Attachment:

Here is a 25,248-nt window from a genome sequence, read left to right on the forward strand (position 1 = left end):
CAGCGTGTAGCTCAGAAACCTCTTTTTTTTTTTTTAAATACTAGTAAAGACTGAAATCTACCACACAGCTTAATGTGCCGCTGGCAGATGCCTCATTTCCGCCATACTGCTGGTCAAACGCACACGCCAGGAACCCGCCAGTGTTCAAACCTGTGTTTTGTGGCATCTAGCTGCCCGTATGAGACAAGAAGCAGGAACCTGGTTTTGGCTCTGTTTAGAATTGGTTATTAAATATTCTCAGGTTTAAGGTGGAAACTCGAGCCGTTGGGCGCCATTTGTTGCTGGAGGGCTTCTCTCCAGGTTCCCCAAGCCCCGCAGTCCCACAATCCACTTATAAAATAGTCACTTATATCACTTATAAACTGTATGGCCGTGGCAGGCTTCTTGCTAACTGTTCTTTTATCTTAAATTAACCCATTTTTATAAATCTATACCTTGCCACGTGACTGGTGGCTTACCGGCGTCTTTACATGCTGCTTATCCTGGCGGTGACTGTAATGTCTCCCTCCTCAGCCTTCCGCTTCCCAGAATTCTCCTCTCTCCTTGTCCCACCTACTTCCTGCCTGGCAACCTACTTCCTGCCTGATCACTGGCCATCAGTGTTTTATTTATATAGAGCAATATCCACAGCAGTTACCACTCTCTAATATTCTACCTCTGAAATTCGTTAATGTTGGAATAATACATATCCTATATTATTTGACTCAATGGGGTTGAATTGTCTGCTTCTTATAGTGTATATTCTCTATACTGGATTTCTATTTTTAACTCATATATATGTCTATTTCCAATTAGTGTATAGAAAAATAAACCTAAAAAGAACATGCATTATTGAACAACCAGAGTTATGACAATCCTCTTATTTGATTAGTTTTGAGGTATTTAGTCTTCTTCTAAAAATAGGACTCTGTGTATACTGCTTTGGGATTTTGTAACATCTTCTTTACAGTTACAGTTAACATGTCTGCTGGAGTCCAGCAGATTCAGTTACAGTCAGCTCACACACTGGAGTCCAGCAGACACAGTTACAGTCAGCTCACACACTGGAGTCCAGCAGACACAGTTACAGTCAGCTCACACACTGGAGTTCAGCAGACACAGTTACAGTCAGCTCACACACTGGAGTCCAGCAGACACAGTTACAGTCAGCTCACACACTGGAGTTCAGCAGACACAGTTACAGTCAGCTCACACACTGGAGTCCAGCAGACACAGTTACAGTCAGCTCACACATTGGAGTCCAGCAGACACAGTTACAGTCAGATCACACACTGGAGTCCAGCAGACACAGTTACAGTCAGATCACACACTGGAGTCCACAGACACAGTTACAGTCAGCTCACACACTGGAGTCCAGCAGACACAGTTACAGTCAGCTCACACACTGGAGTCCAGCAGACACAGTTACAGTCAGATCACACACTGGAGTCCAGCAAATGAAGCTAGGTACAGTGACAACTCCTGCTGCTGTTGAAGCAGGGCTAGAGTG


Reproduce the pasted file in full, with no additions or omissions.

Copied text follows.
Here is a 25,248-nt window from a genome sequence, read left to right on the forward strand (position 1 = left end):
CAGCGTGTAGCTCAGAAACCTCTTTTTTTTTTTTTAAATACTAGTAAAGACTGAAATCTACCACACAGCTTAATGTGCCGCTGGCAGATGCCTCATTTCCGCCATACTGCTGGTCAAACGCACACGCCAGGAACCCGCCAGTGTTCAAACCTGTGTTTTGTGGCATCTAGCTGCCCGTATGAGACAAGAAGCAGGAACCTGGTTTTGGCTCTGTTTAGAATTGGTTATTAAATATTCTCAGGTTTAAGGTGGAAACTCGAGCCGTTGGGCGCCATTTGTTGCTGGAGGGCTTCTCTCCAGGTTCCCCAAGCCCCGCAGTCCCACAATCCACTTATAAAATAGTCACTTATATCACTTATAAACTGTATGGCCGTGGCAGGCTTCTTGCTAACTGTTCTTTTATCTTAAATTAACCCATTTTTATAAATCTATACCTTGCCACGTGACTGGTGGCTTACCGGCGTCTTTACATGCTGCTTATCCTGGCGGTGACTGTAATGTCTCCCTCCTCAGCCTTCCGCTTCCCAGAATTCTCCTCTCTCCTTGTCCCACCTACTTCCTGCCTGGCAACCTACTTCCTGCCTGATCACTGGCCATCAGTGTTTTATTTATATAGAGCAATATCCACAGCAGTTACCACTCTCTAATATTCTACCTCTGAAATTCGTTAATGTTGGAATAATACATATCCTATATTATTTGACTCAATGGGGTTGAATTGTCTGCTTCTTATAGTGTATATTCTCTATACTGGATTTCTATTTTTAACTCATATATATGTCTATTTCCAATTAGTGTATAGAAAAATAAACCTAAAAAGAACATGCATTATTGAACAACCAGAGTTATGACAATCCTCTTATTTGATTAGTTTTGAGGTATTTAGTCTTCTTCTAAAAATAGGACTCTGTGTATACTGCTTTGGGATTTTGTAACATCTTCTTTACAGTTACAGTTAACATGTCTGCTGGAGTCCAGCAGATTCAGTTACAGTCAGCTCACACACTGGAGTCCAGCAGACACAGTTACAGTCAGCTCACACACTGGAGTCCAGCAGACACAGTTACAGTCAGCTCACACACTGGAGTTCAGCAGACACAGTTACAGTCAGCTCACACACTGGAGTCCAGCAGACACAGTTACAGTCAGCTCACACACTGGAGTTCAGCAGACACAGTTACAGTCAGCTCACACACTGGAGTCCAGCAGACACAGTTACAGTCAGCTCACACATTGGAGTCCAGCAGACACAGTTACAGTCAGATCACACACTGGAGTCCAGCAGACACAGTTACAGTCAGATCACACACTGGAGTCCACAGACACAGTTACAGTCAGCTCACACACTGGAGTCCAGCAGACACAGTTACAGTCAGCTCACACACTGGAGTCCAGCAGACACAGTTACAGTCAGATCACACACTGGAGTCCAGCAAATGAAGCTAGGTACAGTGACAACTCCTGCTGCTGTTGAAGCAGGGCTAGAGTG